Data Protection Officers – what’s the risk?
Every GP Practice in England and Wales should have a designated Data Protection Officer (‘DPO’) who is key to the practice being able to comply with its UK General Data Protection Regulation 2016 (‘GDPR’) duties. Unfortunately, there is a lack of understanding about the importance of the DPO role, resulting in partners and separately, the DPO, taking on potentially significant regulatory and financial liability. In many practices, the DPO is seen as a secondary function that a partner, practice manager, or relatively junior member of staff can undertake in addition to their normal duties. In this blog, our data and information security solicitor, David Sinclair, identifies some of the key risks and some steps you can take to avoid them.
The role of the DPO
A DPO has significant, statutory data protection responsibilities that require them to possess requisite professional qualities and other abilities (not defined in the legislation), together with an ‘expert knowledge of data protection law and practices’. Given the complexity and ever-changing nature of UK data protection law, this is a significant burden to impose on any professional – even one with considerable information governance experience.
Unless otherwise expressly set out in the partnership agreement, partners are jointly and severally liable for GDPR compliance, including for formally appointing and adequately supporting a competent DPO, and for filing the DPO appointment with the ICO.
Partners bear the full statutory responsibility of ensuring that the DPO (whether a staff member or third party) has the experience, skills and knowledge to fulfil their DPO duties, as well as the required ongoing training, support and resources to enable them to carry out their role.
A DPO carries significant liability if a GDPR breach is attributed in whole or in part to a failure on their part to properly undertake their DPO duties. This is the case even when it can be shown that they perhaps did not have the necessary experience for the role and/or were not provided with adequate training to understand the GDPR’s requirements (many of which are poorly defined and open to interpretation), unless the DPO can demonstrate that they raised these issues with the practice at the earliest opportunity.
A common misconception among DPOs is that they have immunity from prosecution, dismissal, or other disciplinary action by virtue of their status as a DPO. This is not the case.
Article 38 of the GDPR provides DPOs with limited protection from dismissal or other penalty relating purely to the performance of their DPO tasks. In addition, DPOs cannot be personally liable for the partnership’s non-compliance with the GDPR, which remains with the partners.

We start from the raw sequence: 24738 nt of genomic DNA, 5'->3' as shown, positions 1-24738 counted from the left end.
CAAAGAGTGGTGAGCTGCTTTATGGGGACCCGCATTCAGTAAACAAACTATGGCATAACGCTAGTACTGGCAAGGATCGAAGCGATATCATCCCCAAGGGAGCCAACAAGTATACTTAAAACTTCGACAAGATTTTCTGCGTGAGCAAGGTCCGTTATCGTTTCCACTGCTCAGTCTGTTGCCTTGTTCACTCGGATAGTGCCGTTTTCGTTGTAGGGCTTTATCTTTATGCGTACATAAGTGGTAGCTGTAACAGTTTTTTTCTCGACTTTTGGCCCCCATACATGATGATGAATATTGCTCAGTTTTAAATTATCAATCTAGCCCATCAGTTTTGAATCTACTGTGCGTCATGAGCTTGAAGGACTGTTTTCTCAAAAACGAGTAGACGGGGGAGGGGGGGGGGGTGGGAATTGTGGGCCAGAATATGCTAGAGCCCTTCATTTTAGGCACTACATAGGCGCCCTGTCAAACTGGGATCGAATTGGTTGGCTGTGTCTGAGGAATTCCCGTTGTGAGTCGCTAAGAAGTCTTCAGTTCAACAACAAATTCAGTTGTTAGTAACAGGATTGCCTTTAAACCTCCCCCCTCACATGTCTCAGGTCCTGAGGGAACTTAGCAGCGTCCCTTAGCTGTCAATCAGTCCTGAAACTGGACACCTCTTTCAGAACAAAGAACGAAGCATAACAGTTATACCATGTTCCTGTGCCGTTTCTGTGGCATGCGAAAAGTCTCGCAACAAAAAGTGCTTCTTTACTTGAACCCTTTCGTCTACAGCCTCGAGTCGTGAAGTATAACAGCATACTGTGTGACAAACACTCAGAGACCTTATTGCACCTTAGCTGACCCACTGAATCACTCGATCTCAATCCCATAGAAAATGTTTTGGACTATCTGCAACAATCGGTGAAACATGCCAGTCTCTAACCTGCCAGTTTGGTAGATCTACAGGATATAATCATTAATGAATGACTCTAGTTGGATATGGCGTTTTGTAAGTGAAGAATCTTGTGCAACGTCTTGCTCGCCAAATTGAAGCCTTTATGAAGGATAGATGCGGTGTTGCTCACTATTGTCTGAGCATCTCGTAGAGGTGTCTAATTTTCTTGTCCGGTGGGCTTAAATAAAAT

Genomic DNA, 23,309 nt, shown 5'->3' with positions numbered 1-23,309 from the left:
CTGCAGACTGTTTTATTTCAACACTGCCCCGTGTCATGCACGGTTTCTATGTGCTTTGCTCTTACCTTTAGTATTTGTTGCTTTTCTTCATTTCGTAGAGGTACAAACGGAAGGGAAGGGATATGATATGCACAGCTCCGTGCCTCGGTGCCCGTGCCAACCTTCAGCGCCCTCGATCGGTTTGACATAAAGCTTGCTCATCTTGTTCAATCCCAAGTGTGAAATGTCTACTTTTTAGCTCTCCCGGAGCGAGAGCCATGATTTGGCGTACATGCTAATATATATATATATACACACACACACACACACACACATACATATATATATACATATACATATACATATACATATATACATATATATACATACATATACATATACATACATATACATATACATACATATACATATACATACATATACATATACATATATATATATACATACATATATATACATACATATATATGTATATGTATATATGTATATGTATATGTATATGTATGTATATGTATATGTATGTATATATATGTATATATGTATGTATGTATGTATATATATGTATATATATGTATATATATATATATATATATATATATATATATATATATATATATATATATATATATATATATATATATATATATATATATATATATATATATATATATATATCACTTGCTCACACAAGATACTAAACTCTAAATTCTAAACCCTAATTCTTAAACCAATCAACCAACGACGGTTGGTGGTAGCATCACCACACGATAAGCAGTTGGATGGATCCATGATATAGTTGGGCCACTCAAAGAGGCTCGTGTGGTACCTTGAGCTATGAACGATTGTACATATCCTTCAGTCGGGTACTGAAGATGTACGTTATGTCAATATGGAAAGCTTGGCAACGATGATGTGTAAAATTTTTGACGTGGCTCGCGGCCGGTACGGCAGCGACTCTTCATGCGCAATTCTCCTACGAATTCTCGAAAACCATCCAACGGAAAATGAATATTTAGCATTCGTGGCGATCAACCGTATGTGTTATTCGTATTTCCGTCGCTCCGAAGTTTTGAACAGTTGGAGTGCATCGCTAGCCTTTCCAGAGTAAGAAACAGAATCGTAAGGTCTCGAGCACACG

Data protection law does not, however, protect DPOs who fail to undertake their statutory role or who do so negligently, eg by them failing to advise the partners, or them giving inaccurate advice, particularly where this is due to the DPO’s lack of competence and they failed to raise that with the practice.
Further, the GDPR does not prevent partners disciplining DPO employees (up to and including dismissal) under the terms of their employment contract, or from partners seeking to recover damages (in breach of contract and/or negligence) from external DPOs, whose failure to undertake their role results in a breach of data protection law.
So how can you minimise your liabilities?
Partners should undertake due diligence on a DPO’s competence and suitability to undertake their role. The practice must also provide the DPO with the resources and support they need to carry out their duties. We strongly advise partners to review their DPO appointment on a regular basis.
Existing DPOs and those considering taking on the role should give thought to whether they have the required training, experience, skills and knowledge to undertake the role. Particular consideration should be given to whether they can advise the practice competently and confidently on complex GDPR issues. Individuals who have doubts about their competence in this area should raise this with a partner as a priority.
For more information about GDPR, the role of the DPO or on information governance issues generally, please contact David Sinclair on 01483 511555 or by email to firstname.lastname@example.org.